I want to be an Art Director – how do I get promoted?

Today’s question:

Once you get into the company, how do you grow further/get promoted to the higher position? I’m a production designer at an advertising agency. I’m willing to go above and beyond and eventually become an art director (I was studying for an art director but couldn’t find the entry-level job position). I’m just wondering how it usually happens so people get promoted to the higher level positions. I guess it depends on the agency but I’d love to hear the opinion of people who probably had this kind of experience.

If you want a promotion the best thing you can do is talk to your manager. You’re right that this will vary a little from agency to agency, but the first step has to be letting your boss know that you want to move to a different role. Some people (rather jaded by this industry) may tell you that promotions don’t happen, and the only way to move up will be to move to another company; that might be true. But you won’t know if you don’t ask. I do see people make the mistake of thinking that promotions, awards, and accolades are handed out as thanks and recognition for working hard, but that doesn’t happen often. Generally speaking, you have to ask for what you want.

I’ll also point out that the path to Art Director doesn’t usually start at Production Designer; the roles are fairly different, in that an AD is usually required to be very conceptual and a Production Designer is more executional (a Senior Production Designer can be a hugely valuable part of a team, especially in print). If you want to be an AD, you’ll have to show that you can come up with thoughtful concepts that audiences will connect with, and that represent the brands well while being interesting and different. This transition will be easier at more junior levels: if you become a Junior AD, you won’t be expected to show a history of doing this kind of work since you’re new to the role, and agencies are more likely willing to coach you. That doesn’t mean this kind of transition at a more senior level is impossible, but there’s a higher burden of proof on you to prove to a CD that you can fulfill the requirements of the role, and be the person that their agency and their clients need.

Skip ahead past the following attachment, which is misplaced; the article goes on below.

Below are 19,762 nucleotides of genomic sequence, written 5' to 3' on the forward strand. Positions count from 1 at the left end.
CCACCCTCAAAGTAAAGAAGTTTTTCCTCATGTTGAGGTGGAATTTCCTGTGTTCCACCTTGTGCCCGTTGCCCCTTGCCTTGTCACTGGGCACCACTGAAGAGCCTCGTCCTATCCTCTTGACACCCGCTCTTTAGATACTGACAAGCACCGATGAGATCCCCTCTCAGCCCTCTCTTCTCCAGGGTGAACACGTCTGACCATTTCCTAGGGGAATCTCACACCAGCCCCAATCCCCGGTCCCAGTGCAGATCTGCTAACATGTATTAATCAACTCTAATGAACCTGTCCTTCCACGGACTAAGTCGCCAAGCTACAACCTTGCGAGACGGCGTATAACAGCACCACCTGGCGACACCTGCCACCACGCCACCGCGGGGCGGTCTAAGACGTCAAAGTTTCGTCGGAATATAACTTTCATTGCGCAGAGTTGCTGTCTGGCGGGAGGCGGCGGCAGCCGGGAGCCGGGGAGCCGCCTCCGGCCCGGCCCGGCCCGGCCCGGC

That said, you may find making this transition easier at a company where your Creative Director already knows your abilities and potential despite not having art direction work in your book (if that is the case); somebody who’s worked with you already may have a better sense of what kind of support you’ll need to transition, and be more willing to put together a plan to work with you. This could be harder at a place where you don’t have a relationship with the CD and you have to prove to them that you can do this work.

Finally, keep in mind that behind any promotion is a business decision. If a company promotes an employee to a higher level, there ultimately has to be a business justification for having another employee at that level, at paying a higher salary, and other things. So if you get a “no” when you ask about a promotion, it may be that your agency doesn’t need or can’t afford another Art Director right now. That’s another reason some will advise you to look for a job elsewhere, because the timing of their business need to hire an AD and your timing in looking for that job may line up better. Your manager could also tell you that they’ll likely be hiring a new AD in six months and you can talk again then, or maybe another AD will leave unexpectedly and you’ll be promoted to fill the gap. They may even have a different path they’d want to put you on before you reach the role of AD, to train you a bit. There’s no way to know from the outside, so talk to your boss and explain what your career goals are. They won’t know unless you tell them.

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